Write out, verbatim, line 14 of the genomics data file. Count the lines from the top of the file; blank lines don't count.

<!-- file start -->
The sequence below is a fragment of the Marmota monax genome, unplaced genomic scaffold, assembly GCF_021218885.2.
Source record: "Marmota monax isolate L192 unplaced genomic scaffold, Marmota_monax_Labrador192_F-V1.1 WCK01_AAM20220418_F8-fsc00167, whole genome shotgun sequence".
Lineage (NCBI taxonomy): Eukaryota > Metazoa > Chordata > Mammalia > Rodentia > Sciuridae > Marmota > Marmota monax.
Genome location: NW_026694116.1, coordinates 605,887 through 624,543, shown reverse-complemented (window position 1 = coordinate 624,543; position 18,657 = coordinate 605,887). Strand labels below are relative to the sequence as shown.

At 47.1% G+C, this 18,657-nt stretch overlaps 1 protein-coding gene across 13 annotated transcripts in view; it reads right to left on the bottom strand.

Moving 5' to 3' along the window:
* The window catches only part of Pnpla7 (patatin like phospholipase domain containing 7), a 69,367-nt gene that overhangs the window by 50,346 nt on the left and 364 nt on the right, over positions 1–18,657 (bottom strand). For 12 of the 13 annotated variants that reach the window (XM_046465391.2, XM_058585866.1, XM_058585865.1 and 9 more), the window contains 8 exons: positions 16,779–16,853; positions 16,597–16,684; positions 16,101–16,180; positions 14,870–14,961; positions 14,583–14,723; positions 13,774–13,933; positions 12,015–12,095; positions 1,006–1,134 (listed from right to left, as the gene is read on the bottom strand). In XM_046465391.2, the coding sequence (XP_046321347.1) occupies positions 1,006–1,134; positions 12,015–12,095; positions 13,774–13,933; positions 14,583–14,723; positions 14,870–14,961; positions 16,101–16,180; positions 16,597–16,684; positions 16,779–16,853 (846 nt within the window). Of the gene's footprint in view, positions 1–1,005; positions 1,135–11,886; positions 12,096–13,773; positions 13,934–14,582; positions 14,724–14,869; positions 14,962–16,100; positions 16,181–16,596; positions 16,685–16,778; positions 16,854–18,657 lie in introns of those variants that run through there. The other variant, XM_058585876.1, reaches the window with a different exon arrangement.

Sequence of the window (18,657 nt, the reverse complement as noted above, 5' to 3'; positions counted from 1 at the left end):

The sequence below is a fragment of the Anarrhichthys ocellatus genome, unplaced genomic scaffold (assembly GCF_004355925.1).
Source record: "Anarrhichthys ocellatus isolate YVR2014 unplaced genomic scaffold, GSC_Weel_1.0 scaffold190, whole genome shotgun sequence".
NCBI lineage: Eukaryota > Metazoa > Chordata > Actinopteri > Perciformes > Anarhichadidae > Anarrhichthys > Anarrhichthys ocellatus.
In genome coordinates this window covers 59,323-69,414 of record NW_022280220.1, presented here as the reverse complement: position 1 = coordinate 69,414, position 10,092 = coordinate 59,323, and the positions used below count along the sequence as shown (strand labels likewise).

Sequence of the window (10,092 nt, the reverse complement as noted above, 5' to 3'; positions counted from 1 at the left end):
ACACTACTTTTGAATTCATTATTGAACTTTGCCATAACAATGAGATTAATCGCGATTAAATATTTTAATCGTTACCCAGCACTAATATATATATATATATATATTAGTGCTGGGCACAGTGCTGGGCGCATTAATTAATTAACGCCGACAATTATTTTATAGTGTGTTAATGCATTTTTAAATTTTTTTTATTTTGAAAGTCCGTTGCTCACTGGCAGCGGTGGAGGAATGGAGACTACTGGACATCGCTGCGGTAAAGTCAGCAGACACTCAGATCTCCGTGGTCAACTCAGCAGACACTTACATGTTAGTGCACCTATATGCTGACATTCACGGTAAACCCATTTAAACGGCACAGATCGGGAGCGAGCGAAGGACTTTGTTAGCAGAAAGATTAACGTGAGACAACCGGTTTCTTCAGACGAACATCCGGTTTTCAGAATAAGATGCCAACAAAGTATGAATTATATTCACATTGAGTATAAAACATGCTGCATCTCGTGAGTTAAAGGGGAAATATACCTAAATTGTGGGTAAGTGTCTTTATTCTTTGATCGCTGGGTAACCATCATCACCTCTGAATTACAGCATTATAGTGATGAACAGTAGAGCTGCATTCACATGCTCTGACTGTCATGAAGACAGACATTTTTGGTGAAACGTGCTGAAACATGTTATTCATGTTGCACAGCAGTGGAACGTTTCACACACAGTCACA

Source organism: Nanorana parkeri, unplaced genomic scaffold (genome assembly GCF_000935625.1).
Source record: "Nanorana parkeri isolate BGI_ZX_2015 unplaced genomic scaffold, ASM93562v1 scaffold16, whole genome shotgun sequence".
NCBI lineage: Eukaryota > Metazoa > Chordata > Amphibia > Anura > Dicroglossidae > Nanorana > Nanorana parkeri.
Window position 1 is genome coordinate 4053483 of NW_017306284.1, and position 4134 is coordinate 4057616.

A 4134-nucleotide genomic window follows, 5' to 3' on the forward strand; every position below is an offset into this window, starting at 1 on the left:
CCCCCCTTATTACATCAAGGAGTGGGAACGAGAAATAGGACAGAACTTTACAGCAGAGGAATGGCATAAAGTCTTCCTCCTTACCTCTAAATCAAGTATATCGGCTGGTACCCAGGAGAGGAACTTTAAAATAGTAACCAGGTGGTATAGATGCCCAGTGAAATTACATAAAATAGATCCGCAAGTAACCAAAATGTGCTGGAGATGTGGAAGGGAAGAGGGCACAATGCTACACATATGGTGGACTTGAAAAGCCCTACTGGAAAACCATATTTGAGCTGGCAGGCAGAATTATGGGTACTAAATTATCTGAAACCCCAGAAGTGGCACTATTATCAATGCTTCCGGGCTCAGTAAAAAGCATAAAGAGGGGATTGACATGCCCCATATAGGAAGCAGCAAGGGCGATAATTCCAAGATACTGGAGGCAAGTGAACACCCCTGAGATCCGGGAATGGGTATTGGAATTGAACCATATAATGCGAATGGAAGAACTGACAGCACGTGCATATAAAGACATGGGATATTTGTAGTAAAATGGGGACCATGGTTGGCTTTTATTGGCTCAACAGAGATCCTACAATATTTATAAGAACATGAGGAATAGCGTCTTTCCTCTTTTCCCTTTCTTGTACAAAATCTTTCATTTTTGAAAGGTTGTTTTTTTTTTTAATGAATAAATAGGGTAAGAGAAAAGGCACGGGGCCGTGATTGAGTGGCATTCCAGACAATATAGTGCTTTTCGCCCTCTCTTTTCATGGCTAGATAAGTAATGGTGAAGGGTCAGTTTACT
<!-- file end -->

ACACTACTTTTGAATTCATTATTGAACTTTGCCATAACAATGAGATTAATCGCGATTAAATATTTTAATCGTTACCCAGCACTAATATATATATATATATATATTAGTGCTGGGCACAGTGCTGGGCGCATTAATTAATTAACGCCGACAATTATTTTATAGTGTGTTAATGCATTTTTAAATTTTTTTTATTTTGAAAGTCCGTTGCTCACTGGCAGCGGTGGAGGAATGGAGACTACTGGACATCGCTGCGGTAAAGTCAGCAGACACTCAGATCTCCGTGGTCAACTCAGCAGACACTTACATGTTAGTGCACCTATATGCTGACATTCACGGTAAACCCATTTAAACGGCACAGATCGGGAGCGAGCGAAGGACTTTGTTAGCAGAAAGATTAACGTGAGACAACCGGTTTCTTCAGACGAACATCCGGTTTTCAGAATAAGATGCCAACAAAGTATGAATTATATTCACATTGAGTATAAAACATGCTGCATCTCGTGAGTTAAAGGGGAAATATACCTAAATTGTGGGTAAGTGTCTTTATTCTTTGATCGCTGGGTAACCATCATCACCTCTGAATTACAGCATTATAGTGATGAACAGTAGAGCTGCATTCACATGCTCTGACTGTCATGAAGACAGACATTTTTGGTGAAACGTGCTGAAACATGTTATTCATGTTGCACAGCAGTGGAACGTTTCACACACAGTCACA